For a guy with a well-deserved reputation for impetuosity, President Trump sure gets deliberate when it comes to formally nominating people to one of the 500-plus jobs he has to fill requiring Senate approval. In almost six very, very long months that he’s been president, he’s only gotten around to picking 176 nominees for 564 posts.
Some of this is out of his control: It can be hard to find good people, or any people, for some of the jobs, and only some of them are steering clear of a date on Capitol Hill to avoid the Trump stink following them for the rest of their lives. Perhaps slow-playing the nomination game is Trump’s cagey way of quietly dismantling the “deep state.” Perhaps Gary Cohn and Steve Bannon are practically getting into a fistfight outside the Oval Office ‘round the time nomination forms are to be signed. Perhaps keeping the president’s attention between making a choice and then actually nominating that person is all-but-impossible. Whatever the case may be, Randal Quarles has been Trump’s choice to become the first Fed vice chair for supervision (See? Obama could be a little tardy with the appointments, too) for three months now. Everyone knows it except for secretary of the Senate, who hasn’t seen a piece of paper with Quarles’ name and a 1600 Pennsylvania Avenue return address cross her desk yet. But she might! Soon! Maybe.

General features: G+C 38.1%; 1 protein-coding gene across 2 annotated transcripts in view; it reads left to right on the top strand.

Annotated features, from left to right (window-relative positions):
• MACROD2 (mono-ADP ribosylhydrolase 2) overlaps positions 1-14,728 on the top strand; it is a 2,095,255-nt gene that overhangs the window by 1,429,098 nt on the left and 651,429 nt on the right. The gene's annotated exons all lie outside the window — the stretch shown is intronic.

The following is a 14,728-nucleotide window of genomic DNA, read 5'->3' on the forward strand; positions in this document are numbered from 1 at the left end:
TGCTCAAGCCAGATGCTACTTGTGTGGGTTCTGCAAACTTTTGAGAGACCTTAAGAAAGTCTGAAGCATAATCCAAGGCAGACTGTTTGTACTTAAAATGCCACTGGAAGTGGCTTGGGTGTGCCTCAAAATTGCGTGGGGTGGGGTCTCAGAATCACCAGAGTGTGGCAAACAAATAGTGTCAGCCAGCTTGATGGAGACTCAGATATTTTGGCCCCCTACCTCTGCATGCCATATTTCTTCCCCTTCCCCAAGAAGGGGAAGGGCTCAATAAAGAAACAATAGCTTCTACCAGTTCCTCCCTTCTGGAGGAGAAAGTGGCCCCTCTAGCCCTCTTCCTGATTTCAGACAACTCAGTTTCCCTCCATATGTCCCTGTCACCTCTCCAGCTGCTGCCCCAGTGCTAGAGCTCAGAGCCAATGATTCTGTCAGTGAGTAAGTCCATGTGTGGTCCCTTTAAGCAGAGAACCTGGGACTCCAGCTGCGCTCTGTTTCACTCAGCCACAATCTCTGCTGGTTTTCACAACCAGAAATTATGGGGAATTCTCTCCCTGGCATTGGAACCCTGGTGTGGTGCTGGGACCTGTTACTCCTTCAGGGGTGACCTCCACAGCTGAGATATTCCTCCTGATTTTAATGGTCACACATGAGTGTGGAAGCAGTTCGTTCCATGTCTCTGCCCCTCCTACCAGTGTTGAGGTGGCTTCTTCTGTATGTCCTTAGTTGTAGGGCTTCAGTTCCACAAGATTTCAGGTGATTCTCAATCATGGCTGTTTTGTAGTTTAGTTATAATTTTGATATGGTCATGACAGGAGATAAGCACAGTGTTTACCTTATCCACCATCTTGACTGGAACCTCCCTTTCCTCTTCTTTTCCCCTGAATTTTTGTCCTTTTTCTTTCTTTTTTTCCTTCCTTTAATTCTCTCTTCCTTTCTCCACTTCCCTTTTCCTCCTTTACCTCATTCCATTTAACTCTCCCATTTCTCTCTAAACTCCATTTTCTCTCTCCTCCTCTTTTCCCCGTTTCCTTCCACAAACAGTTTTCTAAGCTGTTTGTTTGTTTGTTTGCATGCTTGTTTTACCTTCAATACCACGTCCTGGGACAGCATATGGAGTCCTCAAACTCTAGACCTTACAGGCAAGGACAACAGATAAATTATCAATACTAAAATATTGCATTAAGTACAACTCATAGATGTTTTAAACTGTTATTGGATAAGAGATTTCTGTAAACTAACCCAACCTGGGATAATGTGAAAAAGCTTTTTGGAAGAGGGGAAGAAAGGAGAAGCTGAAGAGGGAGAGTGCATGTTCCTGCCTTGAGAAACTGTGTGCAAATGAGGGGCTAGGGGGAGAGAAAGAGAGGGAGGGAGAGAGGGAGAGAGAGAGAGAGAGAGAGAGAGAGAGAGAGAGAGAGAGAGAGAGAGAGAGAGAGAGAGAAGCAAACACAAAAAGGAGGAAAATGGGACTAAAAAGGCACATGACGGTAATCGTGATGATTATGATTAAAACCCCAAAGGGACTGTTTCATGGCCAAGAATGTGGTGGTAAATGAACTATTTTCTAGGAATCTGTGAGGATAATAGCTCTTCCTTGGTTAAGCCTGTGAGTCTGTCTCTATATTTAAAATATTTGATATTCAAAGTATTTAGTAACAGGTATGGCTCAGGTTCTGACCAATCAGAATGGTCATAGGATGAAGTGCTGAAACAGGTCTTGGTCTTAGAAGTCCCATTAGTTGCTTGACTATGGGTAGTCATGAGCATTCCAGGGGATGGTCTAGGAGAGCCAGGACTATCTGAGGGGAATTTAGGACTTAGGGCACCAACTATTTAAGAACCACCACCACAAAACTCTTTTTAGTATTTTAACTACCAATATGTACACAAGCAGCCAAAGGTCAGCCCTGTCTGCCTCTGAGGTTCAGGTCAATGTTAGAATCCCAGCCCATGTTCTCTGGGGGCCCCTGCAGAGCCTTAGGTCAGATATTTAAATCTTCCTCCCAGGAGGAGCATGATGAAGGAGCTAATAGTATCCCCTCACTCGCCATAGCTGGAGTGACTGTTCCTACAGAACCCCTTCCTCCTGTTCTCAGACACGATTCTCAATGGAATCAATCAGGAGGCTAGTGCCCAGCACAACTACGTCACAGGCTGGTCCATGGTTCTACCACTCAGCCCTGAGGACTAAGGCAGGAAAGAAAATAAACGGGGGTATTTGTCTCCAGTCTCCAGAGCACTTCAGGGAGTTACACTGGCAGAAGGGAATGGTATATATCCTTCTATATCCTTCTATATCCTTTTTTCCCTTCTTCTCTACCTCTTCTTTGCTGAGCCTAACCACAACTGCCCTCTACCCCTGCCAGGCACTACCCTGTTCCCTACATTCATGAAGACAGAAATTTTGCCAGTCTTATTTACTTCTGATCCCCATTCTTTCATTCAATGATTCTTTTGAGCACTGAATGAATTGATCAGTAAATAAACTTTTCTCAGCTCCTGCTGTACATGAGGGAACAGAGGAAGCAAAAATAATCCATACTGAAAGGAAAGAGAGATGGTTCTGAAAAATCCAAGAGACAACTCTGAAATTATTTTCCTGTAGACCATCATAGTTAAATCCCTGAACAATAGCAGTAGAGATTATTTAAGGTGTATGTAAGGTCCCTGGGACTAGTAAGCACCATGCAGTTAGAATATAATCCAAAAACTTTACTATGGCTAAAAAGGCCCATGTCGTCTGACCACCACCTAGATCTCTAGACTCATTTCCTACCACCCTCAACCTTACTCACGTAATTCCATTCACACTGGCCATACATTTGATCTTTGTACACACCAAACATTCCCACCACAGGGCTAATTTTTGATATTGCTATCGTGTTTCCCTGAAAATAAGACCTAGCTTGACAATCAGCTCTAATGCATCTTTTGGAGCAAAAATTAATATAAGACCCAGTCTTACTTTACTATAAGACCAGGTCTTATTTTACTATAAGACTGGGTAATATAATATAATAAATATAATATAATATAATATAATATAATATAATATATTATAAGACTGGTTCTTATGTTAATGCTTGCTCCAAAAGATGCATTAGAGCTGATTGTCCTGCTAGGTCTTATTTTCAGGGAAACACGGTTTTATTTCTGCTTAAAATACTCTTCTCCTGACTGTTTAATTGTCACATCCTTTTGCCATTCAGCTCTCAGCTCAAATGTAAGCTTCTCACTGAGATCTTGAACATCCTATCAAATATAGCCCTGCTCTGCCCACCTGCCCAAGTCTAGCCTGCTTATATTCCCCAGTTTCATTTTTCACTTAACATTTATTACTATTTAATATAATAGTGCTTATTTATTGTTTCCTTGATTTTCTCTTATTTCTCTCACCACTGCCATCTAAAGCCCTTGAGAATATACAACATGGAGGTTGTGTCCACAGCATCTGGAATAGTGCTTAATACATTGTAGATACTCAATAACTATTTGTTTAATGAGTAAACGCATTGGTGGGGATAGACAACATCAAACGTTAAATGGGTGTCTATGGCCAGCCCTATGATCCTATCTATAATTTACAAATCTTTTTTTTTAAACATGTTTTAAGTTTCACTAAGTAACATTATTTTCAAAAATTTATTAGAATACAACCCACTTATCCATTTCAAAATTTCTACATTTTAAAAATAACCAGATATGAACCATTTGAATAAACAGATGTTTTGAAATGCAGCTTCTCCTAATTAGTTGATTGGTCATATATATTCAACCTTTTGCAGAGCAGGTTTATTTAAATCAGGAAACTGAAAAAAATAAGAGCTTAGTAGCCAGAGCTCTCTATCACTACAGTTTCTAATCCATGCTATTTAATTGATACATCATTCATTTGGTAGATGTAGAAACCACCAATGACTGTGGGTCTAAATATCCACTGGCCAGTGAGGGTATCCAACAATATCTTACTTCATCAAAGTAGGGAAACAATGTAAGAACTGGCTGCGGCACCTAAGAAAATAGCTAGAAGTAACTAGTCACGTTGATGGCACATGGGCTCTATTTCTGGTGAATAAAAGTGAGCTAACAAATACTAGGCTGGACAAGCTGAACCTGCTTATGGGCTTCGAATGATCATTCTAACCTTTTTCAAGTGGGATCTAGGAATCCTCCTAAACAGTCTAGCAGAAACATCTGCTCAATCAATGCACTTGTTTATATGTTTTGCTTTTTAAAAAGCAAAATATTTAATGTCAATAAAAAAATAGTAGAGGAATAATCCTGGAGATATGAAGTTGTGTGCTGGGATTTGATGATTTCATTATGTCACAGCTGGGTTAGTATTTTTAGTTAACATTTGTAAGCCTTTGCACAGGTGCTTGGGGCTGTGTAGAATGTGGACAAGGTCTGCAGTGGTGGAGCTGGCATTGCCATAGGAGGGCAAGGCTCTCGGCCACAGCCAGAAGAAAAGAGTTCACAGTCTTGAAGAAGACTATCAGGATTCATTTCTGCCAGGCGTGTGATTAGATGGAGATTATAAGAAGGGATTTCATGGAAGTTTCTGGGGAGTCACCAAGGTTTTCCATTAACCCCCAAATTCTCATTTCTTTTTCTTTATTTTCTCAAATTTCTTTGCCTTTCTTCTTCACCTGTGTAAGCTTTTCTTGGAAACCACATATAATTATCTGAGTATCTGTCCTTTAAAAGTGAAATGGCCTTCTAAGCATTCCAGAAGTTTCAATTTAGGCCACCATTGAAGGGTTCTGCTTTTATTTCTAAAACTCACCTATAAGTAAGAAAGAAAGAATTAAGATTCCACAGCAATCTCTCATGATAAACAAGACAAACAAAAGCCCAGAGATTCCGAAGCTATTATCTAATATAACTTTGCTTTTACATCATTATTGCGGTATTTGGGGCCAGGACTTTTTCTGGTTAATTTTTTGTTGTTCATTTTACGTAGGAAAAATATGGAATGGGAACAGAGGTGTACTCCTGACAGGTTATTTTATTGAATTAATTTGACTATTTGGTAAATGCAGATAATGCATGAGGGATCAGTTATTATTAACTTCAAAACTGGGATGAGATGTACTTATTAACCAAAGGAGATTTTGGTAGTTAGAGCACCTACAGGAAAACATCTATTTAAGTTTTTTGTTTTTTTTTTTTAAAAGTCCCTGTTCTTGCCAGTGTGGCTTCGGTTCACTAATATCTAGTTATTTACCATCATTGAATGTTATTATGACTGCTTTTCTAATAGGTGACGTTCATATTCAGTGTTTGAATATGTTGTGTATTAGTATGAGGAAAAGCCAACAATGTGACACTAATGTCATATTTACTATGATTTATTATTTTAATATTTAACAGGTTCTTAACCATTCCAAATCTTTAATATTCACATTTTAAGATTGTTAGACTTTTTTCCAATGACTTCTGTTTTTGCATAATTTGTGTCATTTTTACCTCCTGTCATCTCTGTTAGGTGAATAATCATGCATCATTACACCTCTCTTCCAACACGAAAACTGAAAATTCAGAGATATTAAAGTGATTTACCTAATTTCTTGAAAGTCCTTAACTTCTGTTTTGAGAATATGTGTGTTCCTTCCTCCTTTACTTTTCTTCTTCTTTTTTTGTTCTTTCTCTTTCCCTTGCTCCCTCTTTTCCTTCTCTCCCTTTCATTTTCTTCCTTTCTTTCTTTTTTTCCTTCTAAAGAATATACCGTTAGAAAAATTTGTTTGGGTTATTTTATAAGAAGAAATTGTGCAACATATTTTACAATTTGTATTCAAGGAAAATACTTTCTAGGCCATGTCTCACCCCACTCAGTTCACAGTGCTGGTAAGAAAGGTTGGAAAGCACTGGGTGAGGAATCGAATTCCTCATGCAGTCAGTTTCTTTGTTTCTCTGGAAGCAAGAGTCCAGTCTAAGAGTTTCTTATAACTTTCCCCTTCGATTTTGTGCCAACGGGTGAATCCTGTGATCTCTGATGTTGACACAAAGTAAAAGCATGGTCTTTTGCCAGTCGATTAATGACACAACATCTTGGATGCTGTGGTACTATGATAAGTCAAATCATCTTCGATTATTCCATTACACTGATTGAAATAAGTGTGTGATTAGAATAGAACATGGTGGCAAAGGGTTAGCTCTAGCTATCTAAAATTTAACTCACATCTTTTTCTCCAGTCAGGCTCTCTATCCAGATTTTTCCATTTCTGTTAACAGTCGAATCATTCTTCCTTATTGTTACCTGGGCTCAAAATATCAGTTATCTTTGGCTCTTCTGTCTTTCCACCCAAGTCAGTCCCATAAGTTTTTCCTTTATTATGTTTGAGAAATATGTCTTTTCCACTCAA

The choice of Mr. Quarles, expected for months and confirmed by a White House official Monday, would put a more industry-friendly voice in perhaps the most powerful U.S. bank-regulatory post: Fed vice chair of supervision….
Top White House officials had identified the vice chair post as a priority weeks after Mr. Trump’s election last year, and after an extended search process, officials identified Mr. Quarles as their top pick in April. At the time, Treasury Secretary Steven Mnuchin had indicated a nominee for the post was imminent.
Should Trump ever get around to actually signing Quarles’ nomination, here are a few things about him that you can be sure are making Elizabeth Warren very angry about it.
He has criticized the Fed’s policy of keeping interest rates near zero for years following the financial crisis, and advocated for a monetary-policy rule, or formula, to guide rate decisions….
Mr. Quarles, in a March 2016 Wall Street Journal op-ed that he co-wrote, said he didn’t support “arbitrarily taking an ax to big banks and irreparably damaging the economy.” He endorsed a review of postcrisis regulations but warned that “the consequence of a dramatic increase in bank capital is an increase in the cost of bank credit.”
On the other hand, it could be—and has been—worse.
Analysts and government officials have said nominating Mr. Quarles, an establishment Republican, would be a sign that the White House favors more incremental rather than radical changes to the Fed, an institution that has long engendered mistrust among the economic nationalists who backed Mr. Trump during his campaign last year….
The choice of Mr. Quarles “shows that we’re looking for a change to the heavy-handed approach to regulation from the prior administration,” the White House official said Monday. Mr. Quarles, the official said, “has a track record of working well with others to implement public policy.”